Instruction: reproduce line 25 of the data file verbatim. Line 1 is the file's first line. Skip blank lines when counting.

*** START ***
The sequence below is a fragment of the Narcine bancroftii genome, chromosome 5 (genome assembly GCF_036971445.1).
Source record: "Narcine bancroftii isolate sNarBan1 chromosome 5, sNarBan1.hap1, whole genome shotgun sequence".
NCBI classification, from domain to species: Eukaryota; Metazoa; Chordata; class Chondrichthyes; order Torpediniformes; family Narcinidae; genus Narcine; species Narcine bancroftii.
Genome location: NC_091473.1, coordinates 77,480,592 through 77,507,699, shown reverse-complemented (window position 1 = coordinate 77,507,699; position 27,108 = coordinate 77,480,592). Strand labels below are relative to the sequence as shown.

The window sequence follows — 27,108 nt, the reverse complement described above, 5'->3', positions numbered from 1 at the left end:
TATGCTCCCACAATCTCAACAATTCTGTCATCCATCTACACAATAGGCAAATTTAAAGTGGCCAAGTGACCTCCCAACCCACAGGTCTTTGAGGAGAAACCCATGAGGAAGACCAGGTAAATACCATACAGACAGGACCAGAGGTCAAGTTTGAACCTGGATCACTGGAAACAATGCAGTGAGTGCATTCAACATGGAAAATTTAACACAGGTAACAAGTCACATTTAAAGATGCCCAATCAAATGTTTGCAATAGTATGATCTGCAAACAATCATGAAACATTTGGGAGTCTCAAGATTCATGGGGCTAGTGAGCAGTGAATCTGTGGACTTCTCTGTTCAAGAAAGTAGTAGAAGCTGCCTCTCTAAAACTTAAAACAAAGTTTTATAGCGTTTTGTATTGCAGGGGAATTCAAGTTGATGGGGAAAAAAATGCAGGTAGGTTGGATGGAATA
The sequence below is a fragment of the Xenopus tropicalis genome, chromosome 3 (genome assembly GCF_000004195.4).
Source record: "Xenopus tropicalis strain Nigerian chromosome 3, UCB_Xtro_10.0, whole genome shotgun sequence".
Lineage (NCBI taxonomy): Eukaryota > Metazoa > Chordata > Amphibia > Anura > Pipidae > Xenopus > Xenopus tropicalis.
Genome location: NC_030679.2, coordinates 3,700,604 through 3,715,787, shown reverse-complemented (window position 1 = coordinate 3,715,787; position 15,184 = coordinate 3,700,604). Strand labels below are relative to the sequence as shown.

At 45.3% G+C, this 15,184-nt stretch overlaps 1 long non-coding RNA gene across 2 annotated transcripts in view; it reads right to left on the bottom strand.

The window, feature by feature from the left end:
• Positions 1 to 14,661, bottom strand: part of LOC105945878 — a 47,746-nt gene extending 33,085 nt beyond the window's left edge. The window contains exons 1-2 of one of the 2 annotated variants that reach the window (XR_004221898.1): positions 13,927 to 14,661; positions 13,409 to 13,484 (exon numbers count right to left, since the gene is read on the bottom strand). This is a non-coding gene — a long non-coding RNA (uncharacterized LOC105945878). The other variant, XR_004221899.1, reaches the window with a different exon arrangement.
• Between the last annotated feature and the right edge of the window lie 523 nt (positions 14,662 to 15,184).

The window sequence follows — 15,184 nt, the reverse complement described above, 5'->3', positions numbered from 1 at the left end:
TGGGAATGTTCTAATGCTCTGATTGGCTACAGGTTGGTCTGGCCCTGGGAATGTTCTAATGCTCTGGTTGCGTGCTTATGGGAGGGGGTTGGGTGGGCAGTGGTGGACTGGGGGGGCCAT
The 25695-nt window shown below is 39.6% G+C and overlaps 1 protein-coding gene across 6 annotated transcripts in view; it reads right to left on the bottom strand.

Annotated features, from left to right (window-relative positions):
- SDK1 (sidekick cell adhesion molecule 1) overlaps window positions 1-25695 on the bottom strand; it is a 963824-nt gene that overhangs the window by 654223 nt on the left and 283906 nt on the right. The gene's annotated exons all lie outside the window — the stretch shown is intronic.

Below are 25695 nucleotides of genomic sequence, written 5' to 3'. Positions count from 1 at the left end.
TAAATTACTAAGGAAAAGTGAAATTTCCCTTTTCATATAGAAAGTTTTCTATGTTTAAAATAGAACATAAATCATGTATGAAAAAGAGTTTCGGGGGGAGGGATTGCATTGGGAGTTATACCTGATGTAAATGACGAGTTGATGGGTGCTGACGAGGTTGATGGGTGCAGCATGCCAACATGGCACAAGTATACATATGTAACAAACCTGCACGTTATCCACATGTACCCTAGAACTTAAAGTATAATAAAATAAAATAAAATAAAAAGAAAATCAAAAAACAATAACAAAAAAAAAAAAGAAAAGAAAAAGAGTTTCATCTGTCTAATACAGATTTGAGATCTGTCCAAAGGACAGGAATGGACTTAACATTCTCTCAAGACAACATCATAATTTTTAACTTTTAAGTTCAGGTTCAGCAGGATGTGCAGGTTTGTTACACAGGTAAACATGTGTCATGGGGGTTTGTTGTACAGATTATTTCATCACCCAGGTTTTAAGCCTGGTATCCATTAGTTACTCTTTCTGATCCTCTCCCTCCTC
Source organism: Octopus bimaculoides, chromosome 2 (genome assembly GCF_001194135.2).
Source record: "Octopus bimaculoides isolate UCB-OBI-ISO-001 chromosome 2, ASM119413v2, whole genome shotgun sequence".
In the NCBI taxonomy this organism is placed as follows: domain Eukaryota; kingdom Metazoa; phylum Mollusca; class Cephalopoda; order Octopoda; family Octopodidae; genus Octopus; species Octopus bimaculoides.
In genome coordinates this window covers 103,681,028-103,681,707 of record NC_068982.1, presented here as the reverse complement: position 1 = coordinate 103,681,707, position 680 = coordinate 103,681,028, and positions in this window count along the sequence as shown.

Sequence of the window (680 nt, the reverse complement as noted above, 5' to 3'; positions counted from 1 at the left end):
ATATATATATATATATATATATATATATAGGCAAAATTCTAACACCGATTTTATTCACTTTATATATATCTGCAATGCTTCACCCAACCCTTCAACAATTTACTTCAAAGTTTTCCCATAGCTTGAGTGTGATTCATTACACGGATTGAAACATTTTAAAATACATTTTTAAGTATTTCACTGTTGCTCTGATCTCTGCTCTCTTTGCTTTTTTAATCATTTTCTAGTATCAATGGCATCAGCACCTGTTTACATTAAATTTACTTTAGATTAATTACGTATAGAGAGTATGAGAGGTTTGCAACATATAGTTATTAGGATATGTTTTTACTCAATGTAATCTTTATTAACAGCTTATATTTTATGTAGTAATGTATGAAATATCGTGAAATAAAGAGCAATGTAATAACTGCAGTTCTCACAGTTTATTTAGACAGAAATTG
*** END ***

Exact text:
In genome coordinates this window covers 103,681,028-103,681,707 of record NC_068982.1, presented here as the reverse complement: position 1 = coordinate 103,681,707, position 680 = coordinate 103,681,028, and positions in this window count along the sequence as shown.